Mastitis in Goats and Sheep, Causes, Symptoms, and Cures
Mastitis is a bacterial infection in the udder of a nursing animal, or dairy animal. Once bacteria enter the udder they reproduce because of the ideal, warm, conditions in the udder, causing infection. White blood cells are produced to fight the infection. The udder will feel hot to the touch and will be swollen on one side, or both. The affected animal may go off her feed, refuse to nurse, or may show no other symptoms. Mastitis can affect all mammals; in this case we are referring to mastitis in goats, and mastitis in sheep.
Causes of Mastitis in Sheep and Goats
The most common type of bacteria that are known to cause mastitis in sheep and goats are E.coli, Streptococcus Sp, Staphloccos Sp, and Pasteurella Sp. If a lamb, or kid, has pneumonia it could cause its mother to develop mastitis.
Mastitis is more common if an animal has been injured, stung by an insect in the udder, or is kept in a filthy barn. Some ewes, or does, may have a genetic predisposition to developing mastitis.
Mastitis sometimes occurs in a sheep or goat who is not being milked and has lost her lamb, or kids. Early weaning sometimes contributes to mastitis and cases can be reduced by decreasing the food ration in the mothers for a few days prior to weaning.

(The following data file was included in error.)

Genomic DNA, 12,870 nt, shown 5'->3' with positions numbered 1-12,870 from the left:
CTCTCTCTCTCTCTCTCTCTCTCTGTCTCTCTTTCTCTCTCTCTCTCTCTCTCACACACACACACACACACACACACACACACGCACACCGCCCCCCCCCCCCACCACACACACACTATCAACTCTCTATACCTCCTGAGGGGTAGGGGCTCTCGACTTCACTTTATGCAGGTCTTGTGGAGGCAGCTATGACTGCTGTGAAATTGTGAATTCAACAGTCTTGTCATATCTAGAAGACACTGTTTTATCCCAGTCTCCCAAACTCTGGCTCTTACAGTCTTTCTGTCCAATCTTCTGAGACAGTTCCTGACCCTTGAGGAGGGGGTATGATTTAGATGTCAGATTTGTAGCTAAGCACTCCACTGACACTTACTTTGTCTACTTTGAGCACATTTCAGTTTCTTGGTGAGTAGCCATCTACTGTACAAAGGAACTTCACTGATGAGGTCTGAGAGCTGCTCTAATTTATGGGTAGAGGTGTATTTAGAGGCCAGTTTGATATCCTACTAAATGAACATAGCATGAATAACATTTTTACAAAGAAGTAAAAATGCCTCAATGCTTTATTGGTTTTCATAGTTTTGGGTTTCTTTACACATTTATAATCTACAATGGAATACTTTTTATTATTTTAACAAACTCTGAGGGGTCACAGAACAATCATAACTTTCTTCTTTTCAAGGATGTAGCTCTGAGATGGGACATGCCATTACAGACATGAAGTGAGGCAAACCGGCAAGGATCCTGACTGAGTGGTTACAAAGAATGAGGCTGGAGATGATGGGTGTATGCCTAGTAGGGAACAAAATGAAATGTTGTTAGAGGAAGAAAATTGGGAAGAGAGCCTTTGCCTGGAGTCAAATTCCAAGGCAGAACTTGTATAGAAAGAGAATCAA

Failing to wash the udder well before and after milking could contribute to problems in a dairy barn.
Symptoms of Mastitis in Sheep or Goats
If a lamb or kid is doing poorly it may not be getting enough to drink because its mother, if suffering from mastitis, may not be feeding it due to her painful udder, as such when observing lambs or kids that are not looking well the mother's udder should be checked. Lambs and kids who are not getting enough to eat will often stand hunched.
The udder will usually feel hot, swollen, or even lumpy.
In some cases the udder will be cold.
The udder may be so infected it appears to be “blue”.
Affected ewes, or does, may stand with one leg up, or cocked.
They may have a fever.
The ewe, or doe, may go off her feed.
The milk may smell bad, may have blood in it, or may not look “normal”.
Good ewe, just gave birth.
Diagnosing Mastitis in Sheep and Goats
For the most part the above symptoms are enough to diagnose mastitis in sheep and goats, although further testing of her milk can be done just to be sure. There is a test for cattle that will work although since it is designed for 4 teats and sheep and goats only have 2, you only need to use 2 of the cups.
Treatment of Mastitis in Sheep and Goats
The ewe or doe should be isolated in a clean dry stall. She should be milked 2 – 3 times a day but the milk should be discarded. If you have a dairy farm the infected animals should always be milked last. The lambs and kids will need to be bottle fed. Hot packs may be applied 2 -3 times a day.
A veterinarian should be consulted in regards to using antibiotics. Remember to follow instructions in regards to disposing of milk following treatment if they milk is for human consumption.